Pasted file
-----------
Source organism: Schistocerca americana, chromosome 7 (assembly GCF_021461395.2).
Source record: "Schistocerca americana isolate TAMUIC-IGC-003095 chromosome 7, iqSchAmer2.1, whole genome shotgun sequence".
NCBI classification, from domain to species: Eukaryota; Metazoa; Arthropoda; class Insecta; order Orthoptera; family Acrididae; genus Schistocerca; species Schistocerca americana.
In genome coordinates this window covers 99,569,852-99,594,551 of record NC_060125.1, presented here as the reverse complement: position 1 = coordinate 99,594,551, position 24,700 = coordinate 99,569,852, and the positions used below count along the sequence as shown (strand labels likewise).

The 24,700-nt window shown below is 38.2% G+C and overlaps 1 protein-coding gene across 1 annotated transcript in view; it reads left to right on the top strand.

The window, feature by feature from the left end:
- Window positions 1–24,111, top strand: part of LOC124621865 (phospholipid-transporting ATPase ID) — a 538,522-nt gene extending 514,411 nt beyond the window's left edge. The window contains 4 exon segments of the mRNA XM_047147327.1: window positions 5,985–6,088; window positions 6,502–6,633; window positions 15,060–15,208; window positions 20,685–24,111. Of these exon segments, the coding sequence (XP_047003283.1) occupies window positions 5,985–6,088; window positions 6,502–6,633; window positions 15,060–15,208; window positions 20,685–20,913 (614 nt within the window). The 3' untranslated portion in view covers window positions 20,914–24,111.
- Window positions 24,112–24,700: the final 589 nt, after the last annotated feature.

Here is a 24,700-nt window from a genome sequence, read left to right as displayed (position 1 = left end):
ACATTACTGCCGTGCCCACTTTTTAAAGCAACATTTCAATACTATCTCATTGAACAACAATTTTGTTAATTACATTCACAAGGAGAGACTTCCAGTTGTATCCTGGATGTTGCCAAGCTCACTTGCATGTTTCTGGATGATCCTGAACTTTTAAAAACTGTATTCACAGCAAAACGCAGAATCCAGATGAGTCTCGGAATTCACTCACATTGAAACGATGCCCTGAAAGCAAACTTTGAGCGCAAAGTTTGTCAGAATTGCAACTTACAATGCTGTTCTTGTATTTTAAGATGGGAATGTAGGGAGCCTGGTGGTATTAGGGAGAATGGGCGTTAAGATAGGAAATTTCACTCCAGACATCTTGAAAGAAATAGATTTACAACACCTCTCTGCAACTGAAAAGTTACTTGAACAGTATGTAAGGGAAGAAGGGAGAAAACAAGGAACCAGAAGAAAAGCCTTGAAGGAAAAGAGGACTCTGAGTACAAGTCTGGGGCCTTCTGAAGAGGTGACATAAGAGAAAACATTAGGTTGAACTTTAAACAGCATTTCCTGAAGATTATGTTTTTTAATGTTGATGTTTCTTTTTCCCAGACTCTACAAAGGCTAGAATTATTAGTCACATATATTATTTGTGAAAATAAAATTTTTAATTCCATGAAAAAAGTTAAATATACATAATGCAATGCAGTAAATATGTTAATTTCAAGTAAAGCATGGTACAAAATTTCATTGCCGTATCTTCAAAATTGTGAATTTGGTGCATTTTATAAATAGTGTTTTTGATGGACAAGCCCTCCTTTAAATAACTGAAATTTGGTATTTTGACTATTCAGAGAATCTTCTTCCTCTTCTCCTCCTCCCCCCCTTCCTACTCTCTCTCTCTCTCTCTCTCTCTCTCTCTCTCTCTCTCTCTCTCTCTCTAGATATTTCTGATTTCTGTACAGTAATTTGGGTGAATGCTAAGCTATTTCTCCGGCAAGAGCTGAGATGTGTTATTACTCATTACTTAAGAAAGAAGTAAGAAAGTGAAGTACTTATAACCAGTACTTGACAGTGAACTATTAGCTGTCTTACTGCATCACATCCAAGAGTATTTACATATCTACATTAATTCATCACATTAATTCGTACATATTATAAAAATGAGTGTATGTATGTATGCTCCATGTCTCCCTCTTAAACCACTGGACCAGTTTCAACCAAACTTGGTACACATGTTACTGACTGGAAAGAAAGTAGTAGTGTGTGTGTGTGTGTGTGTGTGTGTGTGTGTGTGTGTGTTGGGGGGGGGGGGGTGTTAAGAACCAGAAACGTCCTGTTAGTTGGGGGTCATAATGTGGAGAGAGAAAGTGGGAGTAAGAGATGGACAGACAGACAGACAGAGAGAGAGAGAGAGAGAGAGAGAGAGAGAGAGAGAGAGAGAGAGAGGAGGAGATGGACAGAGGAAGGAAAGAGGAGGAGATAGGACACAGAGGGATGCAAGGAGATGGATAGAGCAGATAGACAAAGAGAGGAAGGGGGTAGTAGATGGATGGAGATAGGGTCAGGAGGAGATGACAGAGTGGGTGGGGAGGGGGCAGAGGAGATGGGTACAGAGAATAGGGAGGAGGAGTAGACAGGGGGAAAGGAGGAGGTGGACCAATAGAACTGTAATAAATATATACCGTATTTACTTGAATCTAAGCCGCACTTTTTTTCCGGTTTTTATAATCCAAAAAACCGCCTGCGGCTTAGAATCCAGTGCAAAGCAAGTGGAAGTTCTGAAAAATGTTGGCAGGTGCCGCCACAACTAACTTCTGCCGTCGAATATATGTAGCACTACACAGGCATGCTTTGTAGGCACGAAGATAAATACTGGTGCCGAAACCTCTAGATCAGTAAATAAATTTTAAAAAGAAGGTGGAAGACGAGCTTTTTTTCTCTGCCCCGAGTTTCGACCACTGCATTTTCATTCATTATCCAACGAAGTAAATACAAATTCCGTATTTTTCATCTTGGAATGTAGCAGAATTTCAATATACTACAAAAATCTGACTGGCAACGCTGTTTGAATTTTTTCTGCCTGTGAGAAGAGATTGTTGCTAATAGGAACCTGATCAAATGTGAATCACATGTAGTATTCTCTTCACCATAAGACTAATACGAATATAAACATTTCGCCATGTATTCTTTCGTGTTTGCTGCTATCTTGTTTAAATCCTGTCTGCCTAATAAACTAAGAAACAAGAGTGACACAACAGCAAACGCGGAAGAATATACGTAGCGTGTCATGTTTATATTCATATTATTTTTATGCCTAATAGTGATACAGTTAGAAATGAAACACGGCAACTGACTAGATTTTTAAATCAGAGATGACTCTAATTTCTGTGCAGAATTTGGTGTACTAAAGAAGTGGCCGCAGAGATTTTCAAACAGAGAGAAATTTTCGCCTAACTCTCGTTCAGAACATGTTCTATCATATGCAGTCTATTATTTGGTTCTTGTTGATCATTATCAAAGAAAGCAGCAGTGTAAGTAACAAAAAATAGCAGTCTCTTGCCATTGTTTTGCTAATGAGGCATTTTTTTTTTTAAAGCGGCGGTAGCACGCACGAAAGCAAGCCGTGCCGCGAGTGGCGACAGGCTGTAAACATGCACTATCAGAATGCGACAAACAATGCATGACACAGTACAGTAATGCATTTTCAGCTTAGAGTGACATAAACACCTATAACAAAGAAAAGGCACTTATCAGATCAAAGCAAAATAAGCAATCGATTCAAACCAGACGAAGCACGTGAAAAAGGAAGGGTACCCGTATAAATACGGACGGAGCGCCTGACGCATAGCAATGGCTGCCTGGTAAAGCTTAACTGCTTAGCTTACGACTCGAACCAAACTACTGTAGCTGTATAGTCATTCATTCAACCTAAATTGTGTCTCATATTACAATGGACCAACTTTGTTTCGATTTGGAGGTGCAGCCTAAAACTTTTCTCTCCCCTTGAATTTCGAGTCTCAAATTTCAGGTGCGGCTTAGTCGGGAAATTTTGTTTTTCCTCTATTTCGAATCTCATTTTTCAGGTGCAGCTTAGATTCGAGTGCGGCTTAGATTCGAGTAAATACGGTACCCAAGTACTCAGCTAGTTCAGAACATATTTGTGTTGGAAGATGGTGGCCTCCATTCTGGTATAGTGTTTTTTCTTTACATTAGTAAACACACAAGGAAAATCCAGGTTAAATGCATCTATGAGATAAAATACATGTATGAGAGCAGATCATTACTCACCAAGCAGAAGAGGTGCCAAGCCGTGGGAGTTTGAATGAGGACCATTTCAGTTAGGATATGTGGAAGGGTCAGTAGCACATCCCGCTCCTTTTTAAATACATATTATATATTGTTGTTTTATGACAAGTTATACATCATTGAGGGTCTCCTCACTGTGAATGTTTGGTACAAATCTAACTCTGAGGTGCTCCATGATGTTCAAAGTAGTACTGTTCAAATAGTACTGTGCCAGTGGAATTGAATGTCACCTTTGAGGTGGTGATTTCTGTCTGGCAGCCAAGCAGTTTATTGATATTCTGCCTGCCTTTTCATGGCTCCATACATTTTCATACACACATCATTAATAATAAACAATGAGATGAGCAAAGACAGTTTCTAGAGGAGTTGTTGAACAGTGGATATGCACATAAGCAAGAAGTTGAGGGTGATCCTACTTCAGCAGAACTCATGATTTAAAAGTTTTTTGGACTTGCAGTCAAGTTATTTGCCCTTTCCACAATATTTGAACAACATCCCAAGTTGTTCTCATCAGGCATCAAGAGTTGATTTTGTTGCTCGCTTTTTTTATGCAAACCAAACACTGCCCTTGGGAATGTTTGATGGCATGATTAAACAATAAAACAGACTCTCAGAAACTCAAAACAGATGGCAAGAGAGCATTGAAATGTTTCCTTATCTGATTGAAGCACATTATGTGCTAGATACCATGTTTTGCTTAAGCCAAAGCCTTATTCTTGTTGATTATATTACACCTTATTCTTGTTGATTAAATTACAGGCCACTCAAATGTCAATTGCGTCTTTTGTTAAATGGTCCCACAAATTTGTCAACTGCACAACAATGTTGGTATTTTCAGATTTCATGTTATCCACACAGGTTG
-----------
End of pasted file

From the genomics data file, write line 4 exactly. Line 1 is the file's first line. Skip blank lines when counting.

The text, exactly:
In genome coordinates this window covers 99,569,852-99,594,551 of record NC_060125.1, presented here as the reverse complement: position 1 = coordinate 99,594,551, position 24,700 = coordinate 99,569,852, and the positions used below count along the sequence as shown (strand labels likewise).